The Nurse Practitioner Clinical Ladder Program: A Journey to Professional Nursing Excellence

Thursday, 27 July 2017: 3:30 PM

Lisa M. Paplanus, DNP
Advanced Practice Nursing, NYU Langone Medical Center, New York, NY, USA
Patricia Bartley-Daniele, PhD
Advanced Practice Nurse Group, NYU Langone Medical Center, New York, NY, USA
Patricia D. Chibbaro, MSN
Department of Plastic Surgery/Advanced Practice Nursing Group, NYU Langone Medical Center, New York, NY, USA

Quality Nurse Practitioner (NP) care delivery is associated with teambuilding, leadership, communication, clinical knowledge and skills, evidence-based practice, and quality outcome achievement (Cronenwett, 2012; Elliot, 2016). Yet, organizational structures and processes fostering continuous NP practice development have been infrequent (Elliot, Begley, Sheaf, & Higgins, 2016; Porter-O'Grady, 2011). In response to an organizational NP job satisfaction survey, the Nurse Practitioner Clinical Ladder (NPCL) program was developed to enhance professional excellence at a university affiliated medical center in the United States (Misener & Cox, 2001). Senior nursing leadership and administrative support were critical to the NPCL program development. The purpose is to describe professional practice journey and govenance needed for the NPCL program development, implementation, and evaluation.

Registered Professional Nurse (RN) clinical ladder program research has been associated with increased RN role development, job satisfaction, and decreased turnover (Adeniran, Bhattacharya, & Adeniran, 2012; Warman, Williams, Herrero, Fazelli, White-Williams, 2016). There was a dearth of knowledge concerning NPCL program development and outcomes. Benner's (2000) five levels of nursing practice provided a blueprint for behaviors and competencies associated with beginning, competent, proficient, and expert RNs. Benner's nursing practice levels were viewed within an advanced practice nursing lens and incorporated into the NPCL program.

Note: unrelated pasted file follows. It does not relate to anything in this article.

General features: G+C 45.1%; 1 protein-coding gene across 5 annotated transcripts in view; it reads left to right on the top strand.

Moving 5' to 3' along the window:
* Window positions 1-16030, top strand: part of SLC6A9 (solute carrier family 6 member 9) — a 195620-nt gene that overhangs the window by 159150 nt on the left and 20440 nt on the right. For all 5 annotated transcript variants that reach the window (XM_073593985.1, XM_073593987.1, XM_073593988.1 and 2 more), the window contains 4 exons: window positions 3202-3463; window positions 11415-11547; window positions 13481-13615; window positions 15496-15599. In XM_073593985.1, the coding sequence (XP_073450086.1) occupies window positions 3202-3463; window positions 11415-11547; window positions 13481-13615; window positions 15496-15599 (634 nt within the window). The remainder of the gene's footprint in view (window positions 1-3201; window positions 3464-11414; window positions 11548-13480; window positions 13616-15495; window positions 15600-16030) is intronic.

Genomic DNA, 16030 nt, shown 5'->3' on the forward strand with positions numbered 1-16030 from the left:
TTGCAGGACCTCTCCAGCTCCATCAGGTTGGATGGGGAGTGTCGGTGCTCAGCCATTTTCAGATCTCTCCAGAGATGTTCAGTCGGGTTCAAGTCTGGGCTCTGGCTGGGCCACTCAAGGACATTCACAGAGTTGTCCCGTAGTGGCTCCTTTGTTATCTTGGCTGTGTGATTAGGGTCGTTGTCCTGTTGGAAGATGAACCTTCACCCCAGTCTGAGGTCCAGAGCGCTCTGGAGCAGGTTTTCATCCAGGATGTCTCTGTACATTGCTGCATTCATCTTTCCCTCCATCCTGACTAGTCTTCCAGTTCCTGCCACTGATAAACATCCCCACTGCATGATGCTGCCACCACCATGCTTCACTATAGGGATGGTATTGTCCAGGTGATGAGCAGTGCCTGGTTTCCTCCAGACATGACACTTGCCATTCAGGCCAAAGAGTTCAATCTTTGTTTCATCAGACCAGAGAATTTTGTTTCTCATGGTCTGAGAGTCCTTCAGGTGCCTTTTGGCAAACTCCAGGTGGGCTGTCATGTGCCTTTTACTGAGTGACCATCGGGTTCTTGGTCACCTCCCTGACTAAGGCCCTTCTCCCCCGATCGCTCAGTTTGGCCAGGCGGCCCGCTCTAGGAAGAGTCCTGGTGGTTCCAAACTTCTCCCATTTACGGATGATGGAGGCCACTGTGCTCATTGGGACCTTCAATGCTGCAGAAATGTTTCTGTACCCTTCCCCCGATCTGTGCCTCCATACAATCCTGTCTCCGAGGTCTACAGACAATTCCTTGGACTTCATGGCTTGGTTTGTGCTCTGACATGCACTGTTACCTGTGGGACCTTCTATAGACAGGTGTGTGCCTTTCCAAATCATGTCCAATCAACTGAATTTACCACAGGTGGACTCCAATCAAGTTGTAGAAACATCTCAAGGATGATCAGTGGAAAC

Critical literature review, deliberation, and reflection by the NPCL committee members provided consensus for the NPCL program development. The organizational professional nursing practice model building blocks of caring, practice, collaboration, communication, professional development, and evidence-based practice were incorporated into the NPCL program. Three levels of NPCL practice were developed as a blueprint to foster NP role development, professional growth, evaluation, promotion, and rewards. The NPCL is reflective of the American Nurses Credentialing Center (ANCC) Magnet Model (2016), and the National Organization of Nurse Practitioner Faculties NP Core Competencies (NONPF, 2012). The NPCL practice domains and competencies included clinical practice and outcomes, academics and advanced nursing expertise, leadership and administrative support, professionalism, and community service.

Donabedian's Model of Quality Health Care (1988) guided the NPCL structure and process standards. The NPCL Structure Standard defined the program goals, NP practice levels, advancement opportunities, an incentive and reward system, and annual NP level performance appraisal components. The NPCL Process Standard described the NP promotional application requirements, professional portfolio elements, the NPCL review committee roles and responsibilities, the promotional decision-making, and the appeal process (Hespenheide, Cottingham, & Mueller, 2011). The NPCL outcome measures included the NP job satisfaction survey, job retention, and NP level promotional statistics. The need for an ongoing NP mentorship program and formalized orientation to the NP role were NPCL outgrowths. Ultimately, the NPCL can serve as a foundation for other nursing specialties to develop, implement, and evaluate their clinical practice. The NPCL program supports advanced practice nursing roles and competency development that can be translated at organizational, national, and global levels.